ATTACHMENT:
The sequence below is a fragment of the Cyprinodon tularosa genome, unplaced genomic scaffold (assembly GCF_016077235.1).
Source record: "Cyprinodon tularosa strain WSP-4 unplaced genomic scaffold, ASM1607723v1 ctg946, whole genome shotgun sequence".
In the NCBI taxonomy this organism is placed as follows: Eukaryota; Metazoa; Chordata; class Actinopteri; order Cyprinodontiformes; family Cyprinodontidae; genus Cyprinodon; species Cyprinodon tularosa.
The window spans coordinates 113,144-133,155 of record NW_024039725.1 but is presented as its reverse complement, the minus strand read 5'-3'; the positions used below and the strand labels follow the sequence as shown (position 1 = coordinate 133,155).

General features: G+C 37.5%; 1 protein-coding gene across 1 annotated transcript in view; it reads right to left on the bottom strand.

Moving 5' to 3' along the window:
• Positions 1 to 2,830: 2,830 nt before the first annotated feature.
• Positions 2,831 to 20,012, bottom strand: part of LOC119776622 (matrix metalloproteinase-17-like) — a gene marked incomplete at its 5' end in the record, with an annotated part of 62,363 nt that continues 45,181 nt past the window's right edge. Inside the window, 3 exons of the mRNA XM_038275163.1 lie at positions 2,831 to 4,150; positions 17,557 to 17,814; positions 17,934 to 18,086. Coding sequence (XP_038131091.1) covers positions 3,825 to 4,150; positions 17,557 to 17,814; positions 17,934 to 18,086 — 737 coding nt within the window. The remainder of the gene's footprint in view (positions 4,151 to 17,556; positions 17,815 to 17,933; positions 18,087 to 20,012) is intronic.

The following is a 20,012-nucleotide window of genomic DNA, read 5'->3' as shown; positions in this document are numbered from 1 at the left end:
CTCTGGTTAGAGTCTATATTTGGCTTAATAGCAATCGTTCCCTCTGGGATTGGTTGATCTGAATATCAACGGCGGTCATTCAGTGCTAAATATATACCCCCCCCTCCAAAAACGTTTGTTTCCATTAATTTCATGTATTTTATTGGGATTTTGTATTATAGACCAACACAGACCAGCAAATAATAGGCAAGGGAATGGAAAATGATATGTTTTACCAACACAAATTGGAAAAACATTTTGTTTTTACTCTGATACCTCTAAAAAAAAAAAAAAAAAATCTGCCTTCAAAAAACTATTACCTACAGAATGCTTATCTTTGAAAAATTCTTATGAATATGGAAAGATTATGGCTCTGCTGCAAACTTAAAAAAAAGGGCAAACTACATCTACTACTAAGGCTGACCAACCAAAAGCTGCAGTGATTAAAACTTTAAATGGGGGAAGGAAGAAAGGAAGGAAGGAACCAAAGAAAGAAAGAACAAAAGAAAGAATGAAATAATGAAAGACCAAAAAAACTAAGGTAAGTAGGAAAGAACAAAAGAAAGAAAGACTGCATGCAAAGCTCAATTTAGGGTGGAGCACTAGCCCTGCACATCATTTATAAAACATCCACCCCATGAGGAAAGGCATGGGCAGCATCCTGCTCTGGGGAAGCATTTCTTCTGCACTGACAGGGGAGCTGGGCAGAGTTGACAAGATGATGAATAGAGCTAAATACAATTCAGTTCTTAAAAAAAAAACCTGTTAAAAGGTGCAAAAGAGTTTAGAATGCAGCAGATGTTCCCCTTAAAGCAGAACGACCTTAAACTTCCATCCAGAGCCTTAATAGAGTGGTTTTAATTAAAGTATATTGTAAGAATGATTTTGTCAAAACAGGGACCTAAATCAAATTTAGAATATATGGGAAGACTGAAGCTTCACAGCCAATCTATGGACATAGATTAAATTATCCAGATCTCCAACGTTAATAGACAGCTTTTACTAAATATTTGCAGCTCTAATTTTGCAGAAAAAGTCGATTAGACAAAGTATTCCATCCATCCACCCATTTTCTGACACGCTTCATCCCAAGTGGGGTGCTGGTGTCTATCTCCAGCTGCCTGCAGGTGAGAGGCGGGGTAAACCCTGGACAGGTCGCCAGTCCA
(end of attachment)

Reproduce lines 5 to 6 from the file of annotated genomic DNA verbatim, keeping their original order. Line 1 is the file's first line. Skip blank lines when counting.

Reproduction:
General features: G+C 37.5%; 1 protein-coding gene across 1 annotated transcript in view; it reads right to left on the bottom strand.

Moving 5' to 3' along the window: